Best Selling Cars Around The Globe: Coast to Coast 2014 – Memphis, Tennessee
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After Nashville TN, we are now heading 222 miles South West to Memphis, still in Tennessee. As a reference point, the best-selling vehicles in Tennessee are the Nissan Altima, Toyota Camry and Ford F150 (2012 figures). Splitting the F-Series into its specific variants (F150, F250) does mean it is ‘only’ #1 in 22 states. However if we get into detailed observation, Memphis is the first city I have visited so far to have a strong mid-sized pick-up truck heritage and I will cover this at the end of the report. My first striking impression in Memphis is the markedly older vehicle landscape, in line with the region struggling a little economically in recent times. Cars 6-7 years or older are the norm here which prompts me to describe the state of the US car landscape as I have been witnessing it so far.
Full report below the jump.
As I went through New York, Washington and every big city along the way including Charleston and Nashville, the common denominator is the remarkably recent vehicle landscape. The optical illusion on the country’s highways is that the majority of cars are 5 years old or less. Not true of course, but cars in frequent use on the highway and city streets tend to be biased towards more recent ones. A couple of reasons for this include the fact that fleet and rental cars, renewed fast, are ‘out there’ on the streets waiting to be spotted. For example, up until Charleston I was hard-pressed spotting any Ford F150 older than the 2003 generation. That changed a bit inland but the 2008 model is by far the most common F-Series on US road compared to all previous generations combined by a ratio of 2 to 1. Out of the hundreds of F-Series I have spotted thus far this is still rather astounding.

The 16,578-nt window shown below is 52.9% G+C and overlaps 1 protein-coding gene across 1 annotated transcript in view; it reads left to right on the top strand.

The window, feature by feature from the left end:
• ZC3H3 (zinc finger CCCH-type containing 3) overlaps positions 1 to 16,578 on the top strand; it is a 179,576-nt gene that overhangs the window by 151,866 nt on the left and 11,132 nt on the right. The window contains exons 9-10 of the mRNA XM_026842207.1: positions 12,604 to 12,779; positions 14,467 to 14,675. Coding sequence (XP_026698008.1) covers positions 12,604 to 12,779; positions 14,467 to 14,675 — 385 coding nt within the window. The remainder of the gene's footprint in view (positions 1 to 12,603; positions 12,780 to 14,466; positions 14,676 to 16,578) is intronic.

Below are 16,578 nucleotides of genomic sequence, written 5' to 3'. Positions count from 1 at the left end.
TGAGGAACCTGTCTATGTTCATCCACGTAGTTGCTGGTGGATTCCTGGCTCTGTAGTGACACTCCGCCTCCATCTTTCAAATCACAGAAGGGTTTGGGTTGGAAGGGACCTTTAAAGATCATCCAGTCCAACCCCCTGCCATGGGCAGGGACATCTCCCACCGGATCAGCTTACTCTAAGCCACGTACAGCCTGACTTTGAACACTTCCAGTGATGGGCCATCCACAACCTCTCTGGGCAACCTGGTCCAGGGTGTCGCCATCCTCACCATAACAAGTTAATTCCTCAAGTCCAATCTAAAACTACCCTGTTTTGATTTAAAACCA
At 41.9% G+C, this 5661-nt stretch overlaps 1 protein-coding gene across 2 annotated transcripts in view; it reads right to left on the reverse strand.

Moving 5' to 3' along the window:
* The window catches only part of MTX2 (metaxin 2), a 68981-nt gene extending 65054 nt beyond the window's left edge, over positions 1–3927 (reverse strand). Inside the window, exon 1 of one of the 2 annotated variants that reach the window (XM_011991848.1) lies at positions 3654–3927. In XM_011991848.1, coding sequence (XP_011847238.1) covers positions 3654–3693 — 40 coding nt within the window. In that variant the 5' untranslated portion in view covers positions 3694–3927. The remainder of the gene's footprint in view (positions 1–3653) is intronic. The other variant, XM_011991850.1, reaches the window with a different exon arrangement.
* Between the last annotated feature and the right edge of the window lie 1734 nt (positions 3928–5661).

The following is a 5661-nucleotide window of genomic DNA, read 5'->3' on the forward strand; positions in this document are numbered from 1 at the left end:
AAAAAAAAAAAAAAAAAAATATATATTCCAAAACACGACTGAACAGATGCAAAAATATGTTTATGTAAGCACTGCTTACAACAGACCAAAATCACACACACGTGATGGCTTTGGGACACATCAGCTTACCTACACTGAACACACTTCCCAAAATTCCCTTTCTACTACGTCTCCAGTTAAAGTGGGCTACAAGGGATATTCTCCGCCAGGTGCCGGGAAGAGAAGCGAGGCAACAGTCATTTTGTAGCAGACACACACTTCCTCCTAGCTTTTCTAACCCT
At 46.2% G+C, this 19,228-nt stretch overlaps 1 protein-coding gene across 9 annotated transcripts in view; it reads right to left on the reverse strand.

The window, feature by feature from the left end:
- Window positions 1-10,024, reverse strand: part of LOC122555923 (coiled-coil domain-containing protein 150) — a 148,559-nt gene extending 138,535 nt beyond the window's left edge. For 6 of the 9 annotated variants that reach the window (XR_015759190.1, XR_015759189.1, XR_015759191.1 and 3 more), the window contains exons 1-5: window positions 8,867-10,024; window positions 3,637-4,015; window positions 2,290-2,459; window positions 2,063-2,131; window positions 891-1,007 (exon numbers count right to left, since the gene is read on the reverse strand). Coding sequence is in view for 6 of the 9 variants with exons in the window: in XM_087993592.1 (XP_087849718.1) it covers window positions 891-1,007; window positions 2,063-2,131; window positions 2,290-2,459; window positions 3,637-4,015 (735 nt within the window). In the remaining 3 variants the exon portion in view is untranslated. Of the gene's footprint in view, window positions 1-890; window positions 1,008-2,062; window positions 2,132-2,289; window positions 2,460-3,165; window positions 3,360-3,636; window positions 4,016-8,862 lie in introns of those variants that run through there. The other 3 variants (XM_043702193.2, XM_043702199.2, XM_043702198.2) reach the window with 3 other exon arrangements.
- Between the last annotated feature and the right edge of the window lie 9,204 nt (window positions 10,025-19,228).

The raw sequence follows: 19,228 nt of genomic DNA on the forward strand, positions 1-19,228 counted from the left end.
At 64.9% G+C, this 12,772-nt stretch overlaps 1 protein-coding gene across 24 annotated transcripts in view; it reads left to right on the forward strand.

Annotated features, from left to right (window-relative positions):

In 2013, US consumers purchased 46 new cars per thousand inhabitants, the third highest rate in the world among mainstream markets, butbelow Australia and Canada both at 48. But even compared to places I’ve been to recently like the French Riviera, Paris and Germany, arguably as wealthy as the American regions I’ve crossed so far or more, the US fleet is frankly newer.
But here’s the trick: compared to all the long-distance trips I’ve made across Europe, Russia and even China, I have spotted 3 to 4 times more broken down cars on the side of the road here in the US. That was a very surprising find. Granted, the car is a disposable item in the US as is every consumption item, but do American car buyers tend to renew their car more by necessity than desire?
Having said that, as mentioned above the environment in Memphis is miles apart from this general observation and there are not enough new cars in the streets to form a solid opinion on the best-sellers in town. The Altima is a little weaker here as is the Toyota Camry, with the Ford F250 seemingly more popular with local businesses than the F150.